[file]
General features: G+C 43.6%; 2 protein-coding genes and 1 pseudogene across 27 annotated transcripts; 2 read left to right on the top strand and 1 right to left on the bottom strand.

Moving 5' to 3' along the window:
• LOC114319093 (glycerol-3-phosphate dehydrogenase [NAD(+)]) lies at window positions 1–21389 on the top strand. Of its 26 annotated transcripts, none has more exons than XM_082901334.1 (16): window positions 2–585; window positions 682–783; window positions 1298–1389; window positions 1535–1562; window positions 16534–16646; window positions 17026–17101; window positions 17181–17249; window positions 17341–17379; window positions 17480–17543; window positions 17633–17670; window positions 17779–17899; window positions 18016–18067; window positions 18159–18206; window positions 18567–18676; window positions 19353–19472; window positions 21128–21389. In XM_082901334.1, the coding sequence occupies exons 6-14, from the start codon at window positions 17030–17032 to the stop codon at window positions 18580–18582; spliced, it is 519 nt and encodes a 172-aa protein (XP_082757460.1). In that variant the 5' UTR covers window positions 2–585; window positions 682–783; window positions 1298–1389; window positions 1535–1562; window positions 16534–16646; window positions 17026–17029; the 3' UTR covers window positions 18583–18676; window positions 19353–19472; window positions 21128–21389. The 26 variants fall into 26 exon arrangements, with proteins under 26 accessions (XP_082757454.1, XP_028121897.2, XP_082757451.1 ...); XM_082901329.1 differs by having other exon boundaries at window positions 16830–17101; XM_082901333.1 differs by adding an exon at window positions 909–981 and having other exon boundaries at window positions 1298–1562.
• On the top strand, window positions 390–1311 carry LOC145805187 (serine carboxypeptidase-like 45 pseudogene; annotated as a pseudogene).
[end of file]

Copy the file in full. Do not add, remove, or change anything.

General features: G+C 43.6%; 2 protein-coding genes and 1 pseudogene across 27 annotated transcripts; 2 read left to right on the top strand and 1 right to left on the bottom strand.

Moving 5' to 3' along the window:
• LOC114319093 (glycerol-3-phosphate dehydrogenase [NAD(+)]) lies at window positions 1–21389 on the top strand. Of its 26 annotated transcripts, none has more exons than XM_082901334.1 (16): window positions 2–585; window positions 682–783; window positions 1298–1389; window positions 1535–1562; window positions 16534–16646; window positions 17026–17101; window positions 17181–17249; window positions 17341–17379; window positions 17480–17543; window positions 17633–17670; window positions 17779–17899; window positions 18016–18067; window positions 18159–18206; window positions 18567–18676; window positions 19353–19472; window positions 21128–21389. In XM_082901334.1, the coding sequence occupies exons 6-14, from the start codon at window positions 17030–17032 to the stop codon at window positions 18580–18582; spliced, it is 519 nt and encodes a 172-aa protein (XP_082757460.1). In that variant the 5' UTR covers window positions 2–585; window positions 682–783; window positions 1298–1389; window positions 1535–1562; window positions 16534–16646; window positions 17026–17029; the 3' UTR covers window positions 18583–18676; window positions 19353–19472; window positions 21128–21389. The 26 variants fall into 26 exon arrangements, with proteins under 26 accessions (XP_082757454.1, XP_028121897.2, XP_082757451.1 ...); XM_082901329.1 differs by having other exon boundaries at window positions 16830–17101; XM_082901333.1 differs by adding an exon at window positions 909–981 and having other exon boundaries at window positions 1298–1562.
• On the top strand, window positions 390–1311 carry LOC145805187 (serine carboxypeptidase-like 45 pseudogene; annotated as a pseudogene).